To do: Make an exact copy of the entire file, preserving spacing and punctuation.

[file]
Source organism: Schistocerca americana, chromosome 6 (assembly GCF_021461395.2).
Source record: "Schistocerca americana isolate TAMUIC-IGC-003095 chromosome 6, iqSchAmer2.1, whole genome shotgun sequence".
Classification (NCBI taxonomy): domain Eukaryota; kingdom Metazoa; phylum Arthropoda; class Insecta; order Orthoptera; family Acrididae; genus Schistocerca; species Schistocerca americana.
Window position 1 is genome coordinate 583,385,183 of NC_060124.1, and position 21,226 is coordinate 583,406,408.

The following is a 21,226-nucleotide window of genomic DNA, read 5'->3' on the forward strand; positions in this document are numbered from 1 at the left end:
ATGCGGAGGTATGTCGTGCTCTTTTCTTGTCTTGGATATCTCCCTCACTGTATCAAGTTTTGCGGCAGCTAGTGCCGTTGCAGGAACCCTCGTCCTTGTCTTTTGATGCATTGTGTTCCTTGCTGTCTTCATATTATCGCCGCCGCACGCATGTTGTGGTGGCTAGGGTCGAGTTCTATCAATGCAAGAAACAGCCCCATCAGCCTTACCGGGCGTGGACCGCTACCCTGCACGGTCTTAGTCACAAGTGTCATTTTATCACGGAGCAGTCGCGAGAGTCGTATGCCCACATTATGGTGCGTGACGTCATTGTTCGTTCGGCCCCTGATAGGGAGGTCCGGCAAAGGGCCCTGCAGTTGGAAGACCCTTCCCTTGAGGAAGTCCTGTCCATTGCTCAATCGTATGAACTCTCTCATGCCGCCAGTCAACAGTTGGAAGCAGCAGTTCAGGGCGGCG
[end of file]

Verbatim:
Source organism: Schistocerca americana, chromosome 6 (assembly GCF_021461395.2).
Source record: "Schistocerca americana isolate TAMUIC-IGC-003095 chromosome 6, iqSchAmer2.1, whole genome shotgun sequence".
Classification (NCBI taxonomy): domain Eukaryota; kingdom Metazoa; phylum Arthropoda; class Insecta; order Orthoptera; family Acrididae; genus Schistocerca; species Schistocerca americana.
Window position 1 is genome coordinate 583,385,183 of NC_060124.1, and position 21,226 is coordinate 583,406,408.

The following is a 21,226-nucleotide window of genomic DNA, read 5'->3' on the forward strand; positions in this document are numbered from 1 at the left end:
ATGCGGAGGTATGTCGTGCTCTTTTCTTGTCTTGGATATCTCCCTCACTGTATCAAGTTTTGCGGCAGCTAGTGCCGTTGCAGGAACCCTCGTCCTTGTCTTTTGATGCATTGTGTTCCTTGCTGTCTTCATATTATCGCCGCCGCACGCATGTTGTGGTGGCTAGGGTCGAGTTCTATCAATGCAAGAAACAGCCCCATCAGCCTTACCGGGCGTGGACCGCTACCCTGCACGGTCTTAGTCACAAGTGTCATTTTATCACGGAGCAGTCGCGAGAGTCGTATGCCCACATTATGGTGCGTGACGTCATTGTTCGTTCGGCCCCTGATAGGGAGGTCCGGCAAAGGGCCCTGCAGTTGGAAGACCCTTCCCTTGAGGAAGTCCTGTCCATTGCTCAATCGTATGAACTCTCTCATGCCGCCAGTCAACAGTTGGAAGCAGCAGTTCAGGGCGGCG